• Inclusion, Diversity, Equity, Identity and Ownership – We noticed that many students had consciously chosen to disengage is school culture. This was particularly true of our LGBTQ community (who tended to stick together in the art room) and our Indigenous learners (who often avoided coming to school altogether). When asked, common themes in responses were a feeling of not feeling safe to express pride in one’s identity, or to be perceived as having a different perspective on social issues. Senior humanities teachers thought this was an opportunity to rethink curricula through the lens of inclusion, equity and Indigenous principles of learning.
New Professional Learning: Staff were aggressive in their pursuit of new professional learning. What is remarkable is that, while many staff chose to specialize in one of the three ‘hunch areas’ described above, we were outstanding at sharing our learning with each other and of keeping ‘student engagement’ the success metric of our professional learning focus.
• Core/Curricular Competencies – Established teachers at our school had much experience implementing core/curricular competencies. In effect, established teachers mentored new teachers in competency-based instruction. Other teachers – Kari Niven in particular – very effectively recast the senior science and math curriculum on the basis of competencies, allowing students much control over content selection. Most staff participated in (and found cathartic) Leyton Schnellert’s seminars on core/curricular competencies.
• Mental Health Literacy – Middle school teachers and counsellors planned, developed and implemented mental health literacy activities and resources. Staff became comfortable in their mental health knowledge base, the overall (destigmatizing) goals of the curriculum, and confident when engaging students in mental health discussions.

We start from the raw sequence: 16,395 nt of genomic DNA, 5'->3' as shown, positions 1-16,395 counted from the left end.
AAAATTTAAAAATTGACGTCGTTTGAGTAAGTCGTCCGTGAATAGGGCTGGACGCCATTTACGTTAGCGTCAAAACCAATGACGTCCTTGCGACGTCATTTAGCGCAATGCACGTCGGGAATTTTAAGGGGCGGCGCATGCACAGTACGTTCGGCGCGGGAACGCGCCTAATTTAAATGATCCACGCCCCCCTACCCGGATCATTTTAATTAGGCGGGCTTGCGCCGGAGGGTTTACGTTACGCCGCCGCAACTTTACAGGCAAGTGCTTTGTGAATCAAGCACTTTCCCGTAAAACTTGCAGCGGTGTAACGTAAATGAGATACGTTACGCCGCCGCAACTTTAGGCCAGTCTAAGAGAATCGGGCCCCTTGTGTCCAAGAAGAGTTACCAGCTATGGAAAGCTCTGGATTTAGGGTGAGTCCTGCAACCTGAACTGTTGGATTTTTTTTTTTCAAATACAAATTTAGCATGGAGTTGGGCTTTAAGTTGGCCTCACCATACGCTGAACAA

• Inclusion, Diversity, Equity, Identity and Ownership – Humanities teachers and Indigenous educators used Elena Aguillar’s Coaching for Equity, as the starting point for our path to creating a curriculum honouring the words in the bullet heading. We realized early on that this will be a multi-year project. Senior humanities and arts teachers implemented placed-based learning, identity, and visual literacy as entry points. A renowned local artist modeled the power of visual literacy in reproducible art (i.e., stamps, t-shirts, buttons) as a medium for giving voice to ideas.
Taking Action: Space is too short to comprehensively list all tried strategies, so highlights are listed below. Two points are worth noting: 1) We collaborated on most strategies – One teacher’s successful idea was often quickly adapted by others in their own classes. 2) We did have some staff turnover mid-year in our humanities team, which affected our inclusion strategies.
• Core/Curricular Competencies – Teachers took time away from content instruction to explicitly teach core competencies. Often this meant unpacking the language and basic ideas of Responsibility, Communication and Thinking, and memorializing student ideas in the form of posters that could be easily referred to during instruction. Core competencies became the “ownership” portion of student leaning as they became familiar with their strengths and stretches. Teachers were conscious to nurture a ‘common language’ approach so students could be confident core competencies were portable between classes and subjects. Teachers emphasized curricular competencies over content per se, as skills developed; for example, problem solving is applied in many curricular areas.
• Mental Health Literacy – Teachers were faithful to the underlying intent behind the mental health literacy curriculum, which is to destigmatize discussing mental health and mental disorders, develop the vocabulary around mental health ideas, and to give students some tools they can use to deal with stressors. Stereotypes, prejudice, discrimination and stigma were thoroughly explored. Safety rules and protocols were developed collaboratively with students and strictly adhered to, resulting in an atmosphere of trust. Safe spaces and people were made available to students who may have been triggered by a particular discussion or topic.